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“The man who does not read good books has no advantage over the man who can't read.”
Summary: The Mississippi State Sovereignty Commission had a secret mission: destroy civil rights activities and maintain segregation. From infiltrating groups with spies to targeting specific individuals, the book outlines the all-out efforts to maintain the status quo. This nonfiction history includes pictures, illustrations, and an extensive bibliography.
Type of Reading: family reading, anytime reading, independent reading, read aloud book, middle grade reader
Recommended Age: read together: 10 and Up; read yourself: 13 and Up
Interest Level: 10 and Up
Reading Level: 10.1
Young Reader Reaction: Review pending.
Adult Reader Reaction: My reactions ranged from intrigue to disbelief to outrage. I had no knowledge of the Sovereignty Commission or just how outrageously it (and others) misbehaved. I would add this to my "must read" list for all high school students.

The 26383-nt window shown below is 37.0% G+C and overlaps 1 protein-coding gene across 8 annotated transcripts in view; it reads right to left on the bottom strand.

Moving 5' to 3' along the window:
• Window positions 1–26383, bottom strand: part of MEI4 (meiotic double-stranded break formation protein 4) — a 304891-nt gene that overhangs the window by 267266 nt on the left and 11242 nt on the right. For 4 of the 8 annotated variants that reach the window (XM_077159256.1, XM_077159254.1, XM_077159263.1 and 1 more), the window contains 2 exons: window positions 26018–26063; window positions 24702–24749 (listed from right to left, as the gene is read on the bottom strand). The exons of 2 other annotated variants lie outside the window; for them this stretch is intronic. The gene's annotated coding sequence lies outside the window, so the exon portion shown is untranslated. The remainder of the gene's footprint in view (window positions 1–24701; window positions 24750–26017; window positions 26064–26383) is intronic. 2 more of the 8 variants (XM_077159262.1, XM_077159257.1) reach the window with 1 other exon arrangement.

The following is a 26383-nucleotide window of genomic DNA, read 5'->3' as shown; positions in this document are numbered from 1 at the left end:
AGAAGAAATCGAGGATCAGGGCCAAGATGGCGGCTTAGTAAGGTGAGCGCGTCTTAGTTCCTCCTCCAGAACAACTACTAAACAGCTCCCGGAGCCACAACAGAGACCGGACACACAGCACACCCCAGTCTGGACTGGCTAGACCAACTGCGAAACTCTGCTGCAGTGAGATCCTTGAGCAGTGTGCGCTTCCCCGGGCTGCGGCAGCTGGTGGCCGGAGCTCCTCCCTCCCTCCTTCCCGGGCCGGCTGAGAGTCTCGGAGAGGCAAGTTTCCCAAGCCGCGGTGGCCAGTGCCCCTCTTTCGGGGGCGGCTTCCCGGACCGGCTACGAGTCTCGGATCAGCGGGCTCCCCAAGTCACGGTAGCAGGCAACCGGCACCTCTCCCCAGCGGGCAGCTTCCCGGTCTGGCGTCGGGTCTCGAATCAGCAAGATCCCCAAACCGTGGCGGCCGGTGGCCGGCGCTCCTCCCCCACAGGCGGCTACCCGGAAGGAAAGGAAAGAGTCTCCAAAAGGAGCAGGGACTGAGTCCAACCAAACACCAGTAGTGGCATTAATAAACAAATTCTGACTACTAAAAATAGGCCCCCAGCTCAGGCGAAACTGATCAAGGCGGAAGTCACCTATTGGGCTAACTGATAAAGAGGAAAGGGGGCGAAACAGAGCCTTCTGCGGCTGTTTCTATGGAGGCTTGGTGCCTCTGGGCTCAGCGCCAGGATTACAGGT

Pros: Everyone needs to read this story about anti-Civil Rights activities in the 1950s and 1960s. It will add depth to their understanding of the time.
Borrow or Buy: Borrow, at least. This is a book you'll read and want to give to others because they need to know this history, too.
Educational Themes: There are multiple facets of history to study in this book. There is the socio-cultural pieces of the Civil rights movement in the deep South, but there is also an opportunity to look at how governments work (for better or worse) and what intelligence services do.
Notes: The Reading Tub® picked up this book at Book Expo America. There are no expectations of review associated with this book.
Literary Categories: Nonfiction - US history, history, African American history
Date(s) Reviewed: December 2014
Other Reviews: See Critics' Reviews and reader feedback at amazon.com and barnesandnoble.com.